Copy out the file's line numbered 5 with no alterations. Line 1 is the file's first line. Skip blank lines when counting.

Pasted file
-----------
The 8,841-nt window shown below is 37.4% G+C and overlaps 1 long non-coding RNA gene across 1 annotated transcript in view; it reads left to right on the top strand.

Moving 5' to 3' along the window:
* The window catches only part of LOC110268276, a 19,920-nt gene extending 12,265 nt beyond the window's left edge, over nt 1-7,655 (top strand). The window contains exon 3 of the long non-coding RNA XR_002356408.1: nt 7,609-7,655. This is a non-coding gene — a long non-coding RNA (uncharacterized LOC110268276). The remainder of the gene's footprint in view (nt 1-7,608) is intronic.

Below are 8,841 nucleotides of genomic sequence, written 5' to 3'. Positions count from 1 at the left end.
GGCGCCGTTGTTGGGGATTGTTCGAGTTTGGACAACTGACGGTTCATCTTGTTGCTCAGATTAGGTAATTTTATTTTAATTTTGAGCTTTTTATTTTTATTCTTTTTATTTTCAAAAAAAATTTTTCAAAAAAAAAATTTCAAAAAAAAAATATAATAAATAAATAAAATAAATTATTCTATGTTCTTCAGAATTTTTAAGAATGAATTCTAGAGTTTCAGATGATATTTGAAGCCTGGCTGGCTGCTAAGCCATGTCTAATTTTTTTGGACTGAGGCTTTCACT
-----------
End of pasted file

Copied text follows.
GGCGCCGTTGTTGGGGATTGTTCGAGTTTGGACAACTGACGGTTCATCTTGTTGCTCAGATTAGGTAATTTTATTTTAATTTTGAGCTTTTTATTTTTATTCTTTTTATTTTCAAAAAAAATTTTTCAAAAAAAAAATTTCAAAAAAAAAATATAATAAATAAATAAAATAAATTATTCTATGTTCTTCAGAATTTTTAAGAATGAATTCTAGAGTTTCAGATGATATTTGAAGCCTGGCTGGCTGCTAAGCCATGTCTAATTTTTTTGGACTGAGGCTTTCACT